What's the best way to deal with the massive amounts of comments, tweets, likes, photos, articles and things for sale?
Adam Rifkin stashed this in Curation
Great essay from Sarah Lacy about machines and people:
On the one hand you have a movement towards curation, which Erin wrote an in-depth post about this morning. Sites like Jetsetter, Fab, NastyGal and many smaller ones Erin mentioned, have found that no computer program can determine quality nor can the user generated content masses, so why try? What the Web misses most today is the human touch...
Ironically just as Erin was publishing her post on curation today, the New York Times published an ode to big data. (Although the Times post utterly missed that not all of the Web is pulling in this direction.)
A handful of companies are using both strategies, for example, Quora. The question and answer site has avoided going the way of Yahoo Answers or Formspring, because of its community guidelines and high quality answers. The quality of answers is determined by a mix of technology and curation.
But at their hearts most companies hew to one approach or another.
Curation is awesome, but it doesn't scale.
Automation scales, but does not lead to awesomeness.
Lacy herself comes out on the side of humans as supplement to machines: "People who slavishly see algorithms as the answer always think you just need a better algorithm... any modern Web company really needs both."
I agree with her.
There's way too much noise out there.
A good curator gives me time and finds me things that deeply improve me.
I agree. Traditional journalism is struggling on one side of this issue, Facebook on the other. It's really hard to provide a high-volume of interesting, personalized content to a large and diverse user base.
I think that the key is to take a hybrid approach and use ever-improving technological tools to empower a relatively small number of curators to provide interesting content for a relatively large set of followers.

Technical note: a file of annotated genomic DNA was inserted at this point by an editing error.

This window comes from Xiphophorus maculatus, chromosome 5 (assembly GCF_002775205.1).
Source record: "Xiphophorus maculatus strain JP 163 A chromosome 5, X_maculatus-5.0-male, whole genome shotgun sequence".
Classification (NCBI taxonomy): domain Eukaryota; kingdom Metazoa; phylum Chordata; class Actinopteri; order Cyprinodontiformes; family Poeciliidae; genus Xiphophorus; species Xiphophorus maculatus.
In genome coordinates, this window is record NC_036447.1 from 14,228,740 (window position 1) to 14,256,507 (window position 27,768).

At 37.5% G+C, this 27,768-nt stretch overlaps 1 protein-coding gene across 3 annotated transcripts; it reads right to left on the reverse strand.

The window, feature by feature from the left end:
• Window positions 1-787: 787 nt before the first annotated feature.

A bookmarklet with strong facilities for importing both images and text, as well as basic GIF/video editors would go a long way. Tumblr's tools are amazingly crappy, and yet a small number of people still suffer through the process of using and learning them in order to get followers.
Maybe in the end it's a matter of providing the best tools and distribution for whales, and in turn they provide you with rich, diversified content.
Pinterest and Reddit tools aren't good either, but people suffer through them.
I agree that Tumblr is the worst of breed.
Enabling a small number of passionate curators has worked for all three of them.
Funny, I just wrote about this last night:
I don't want to see what my friends read, I want to see what they care about enough to curate!
That's an eye opener!
Also an eye opener:
I regularly visit only three of my Google Reader folders: People, Delicious, and Basketball.
You still use Google Reader?!
I gave up RSS long ago -- that time is now filled by Twitter, Tumblr, Reddit, Imgur, and 9gag... And, of course, you know. :)
Aw.. I still love my reader lol..
And you, I read Pandawhale every day!
Shayn, I'm flattered!
What do you most look forward to reading in Google Reader each day?
I love reading about fellow Entrepreneurs, Social Media, Current Events, and Tech!
I have a decent size list that I've accumulated over time. For me it's about relevance, what am I working on today? What can I learn? It's about quality, the people I admire and trust. I know if I'm looking for something specific I can search and find it there.
Thanks Shayn -- that makes sense.
I used to check Google Reader on those topics every day, too, but as I got busier that was one of the first apps I dropped because I always felt behind.
The brilliance of Flipboard and Pulse is I can put it away anytime and not feel anxious.
The key with Google Reader is that it is a permanent relationship. The idea is that you want to see most of what comes from a particular source.
Twitter is too much of a firehose to guarantee that I see all the content from a particular source.
Eric, do you think you could ever get your Google Reader to sub-100?
I *might* be able to get there but I do think my ability to post good content to my blog and Pandawhale as frequently as a I do would be notably compromised.
Point taken, Eric. Stay at 500, please! :)